When the trustee leases property for a meetinghouse, the trust is listed on the lease as the lessor. When he buys property for a meetinghouse, the trust is named on the deed as owner of the property. The trustee, as earthly holder of the property, is the legal owner (the one walking in this world who has the authority to hold and manage the property), and the Lord is the true, beneficial owner. The property is not owned by a church, in name or through a trustee. The property is owned by the Lord Jesus Christ.

To negotiate a lease or sale of real estate for a meetinghouse, the trustee presents a copy of the trust paperwork to the lessor or seller of the property, and explains that he is trustee of the trust and that the owner is the Lord Jesus Christ. Trustees have had no problem in making such purchases and leases.

The trustee, when purchasing the real estate, should simultaneously work with the county assessor. He should inform the assessor that he, as trustee (never as pastor since these are two different function) is planning to purchase the property, to be used “for religious, or church, purposes only.” He should examine state property tax exemption law, the application for the property tax exemption to make sure that it does not compromise the trust or the church in any way, etc. Lesson 8a: Property tax exemption of trust real estate (to be added).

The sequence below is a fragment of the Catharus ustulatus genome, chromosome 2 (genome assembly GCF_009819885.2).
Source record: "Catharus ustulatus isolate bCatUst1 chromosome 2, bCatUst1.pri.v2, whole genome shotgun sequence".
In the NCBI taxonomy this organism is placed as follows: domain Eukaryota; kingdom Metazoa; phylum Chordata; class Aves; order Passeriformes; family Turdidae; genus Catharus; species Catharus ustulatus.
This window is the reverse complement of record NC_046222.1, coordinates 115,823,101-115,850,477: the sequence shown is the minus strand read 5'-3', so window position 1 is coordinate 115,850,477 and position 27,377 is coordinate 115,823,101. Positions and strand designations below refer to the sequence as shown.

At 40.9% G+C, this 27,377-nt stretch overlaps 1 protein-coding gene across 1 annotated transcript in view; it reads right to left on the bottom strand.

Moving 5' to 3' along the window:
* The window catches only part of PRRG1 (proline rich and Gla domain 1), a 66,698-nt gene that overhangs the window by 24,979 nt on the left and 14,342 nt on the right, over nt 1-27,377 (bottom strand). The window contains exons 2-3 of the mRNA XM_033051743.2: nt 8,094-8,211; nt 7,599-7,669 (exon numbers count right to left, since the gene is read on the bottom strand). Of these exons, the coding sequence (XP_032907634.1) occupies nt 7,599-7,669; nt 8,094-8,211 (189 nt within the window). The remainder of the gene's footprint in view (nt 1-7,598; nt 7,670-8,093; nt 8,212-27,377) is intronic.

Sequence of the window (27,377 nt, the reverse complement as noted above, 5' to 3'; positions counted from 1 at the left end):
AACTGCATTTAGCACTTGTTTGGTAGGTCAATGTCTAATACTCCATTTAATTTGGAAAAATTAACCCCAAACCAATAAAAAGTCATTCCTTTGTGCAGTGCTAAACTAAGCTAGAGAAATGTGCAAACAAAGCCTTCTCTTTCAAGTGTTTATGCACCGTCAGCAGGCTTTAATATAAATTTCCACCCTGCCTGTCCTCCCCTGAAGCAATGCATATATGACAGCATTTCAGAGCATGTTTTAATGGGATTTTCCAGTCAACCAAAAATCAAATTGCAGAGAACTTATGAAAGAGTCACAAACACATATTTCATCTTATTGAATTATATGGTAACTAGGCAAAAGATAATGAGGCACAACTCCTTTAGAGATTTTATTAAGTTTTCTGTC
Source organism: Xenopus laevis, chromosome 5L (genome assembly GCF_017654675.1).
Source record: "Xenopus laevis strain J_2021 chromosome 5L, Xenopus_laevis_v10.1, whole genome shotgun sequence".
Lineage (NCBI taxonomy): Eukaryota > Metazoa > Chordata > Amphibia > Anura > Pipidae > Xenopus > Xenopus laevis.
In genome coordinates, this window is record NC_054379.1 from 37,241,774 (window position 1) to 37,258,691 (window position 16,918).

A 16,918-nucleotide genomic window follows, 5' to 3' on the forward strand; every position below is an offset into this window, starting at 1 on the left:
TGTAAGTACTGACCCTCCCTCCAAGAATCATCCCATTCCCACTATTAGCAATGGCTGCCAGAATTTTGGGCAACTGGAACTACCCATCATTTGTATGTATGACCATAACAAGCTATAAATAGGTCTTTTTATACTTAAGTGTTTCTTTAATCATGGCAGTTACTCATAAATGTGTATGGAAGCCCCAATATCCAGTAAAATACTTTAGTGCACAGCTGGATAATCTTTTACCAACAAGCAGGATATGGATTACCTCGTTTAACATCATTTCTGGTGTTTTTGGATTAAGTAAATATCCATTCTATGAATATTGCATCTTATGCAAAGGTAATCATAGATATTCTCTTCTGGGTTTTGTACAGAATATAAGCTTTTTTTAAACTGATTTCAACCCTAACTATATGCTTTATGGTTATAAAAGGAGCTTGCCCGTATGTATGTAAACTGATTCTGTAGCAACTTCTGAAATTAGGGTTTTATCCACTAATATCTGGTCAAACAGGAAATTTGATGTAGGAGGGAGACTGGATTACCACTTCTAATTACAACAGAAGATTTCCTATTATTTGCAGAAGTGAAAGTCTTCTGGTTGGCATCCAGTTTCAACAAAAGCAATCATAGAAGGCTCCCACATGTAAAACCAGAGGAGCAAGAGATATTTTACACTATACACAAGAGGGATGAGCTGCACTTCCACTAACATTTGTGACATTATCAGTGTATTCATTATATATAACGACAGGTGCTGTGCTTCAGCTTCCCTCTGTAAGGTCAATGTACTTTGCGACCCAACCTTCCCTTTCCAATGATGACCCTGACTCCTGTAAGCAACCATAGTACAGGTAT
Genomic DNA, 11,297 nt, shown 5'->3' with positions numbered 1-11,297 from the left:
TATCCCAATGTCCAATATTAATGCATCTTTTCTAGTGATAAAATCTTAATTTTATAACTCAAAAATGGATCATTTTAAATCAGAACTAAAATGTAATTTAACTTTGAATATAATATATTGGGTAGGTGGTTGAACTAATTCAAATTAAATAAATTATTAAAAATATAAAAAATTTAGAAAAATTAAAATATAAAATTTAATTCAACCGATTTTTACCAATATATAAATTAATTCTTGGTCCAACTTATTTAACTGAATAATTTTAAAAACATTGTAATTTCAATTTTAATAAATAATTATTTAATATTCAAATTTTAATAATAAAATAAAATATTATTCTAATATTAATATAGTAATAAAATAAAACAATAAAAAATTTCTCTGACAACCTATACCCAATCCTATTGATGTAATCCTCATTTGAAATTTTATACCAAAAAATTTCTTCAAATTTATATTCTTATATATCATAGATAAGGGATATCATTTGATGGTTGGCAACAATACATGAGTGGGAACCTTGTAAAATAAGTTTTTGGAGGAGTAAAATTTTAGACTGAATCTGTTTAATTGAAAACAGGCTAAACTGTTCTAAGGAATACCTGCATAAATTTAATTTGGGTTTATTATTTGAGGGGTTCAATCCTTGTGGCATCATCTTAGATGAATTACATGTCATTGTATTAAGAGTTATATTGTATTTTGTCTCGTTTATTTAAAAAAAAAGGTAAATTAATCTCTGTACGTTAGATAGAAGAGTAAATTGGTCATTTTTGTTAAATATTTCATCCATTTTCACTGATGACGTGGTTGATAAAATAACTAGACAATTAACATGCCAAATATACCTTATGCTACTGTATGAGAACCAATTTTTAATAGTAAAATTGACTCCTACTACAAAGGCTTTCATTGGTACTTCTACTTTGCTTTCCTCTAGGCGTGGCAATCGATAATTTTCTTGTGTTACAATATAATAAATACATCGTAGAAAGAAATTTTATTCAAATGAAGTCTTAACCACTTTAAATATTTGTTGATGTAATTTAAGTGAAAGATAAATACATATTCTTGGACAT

He should also, as he is preparing to buy or lease trust real estate, contact an insurance agent about obtaining liability, fire, and/or other insurance on the trust real estate as he is in the process of buying  or leasing. Lesson 8b: Obtaining insurance on leased or owned trust real estate.

In all these and other actions as trustee, the trustee should make clear that he–as trustee not pastor–is acting as legal owner of the property and should present the trust paperwork to the parties he is working with. He should never state that he is acting as the pastor of the church or on behalf of the church. He is acting on the behalf of the Lord Jesus Christ in managing the property in the trust estate, all of which is owned by the Lord, not the church.

This ministry is here to help all along the way in this and all matters. For example, the ministry advises the trustee as he leases or purchases the property, researches state property tax laws, court religious property tax cases interpreting those laws, the application for the property tax exemption, obtaining insurance on the property, etc. and discusses those matters with the trustee as he proceeds.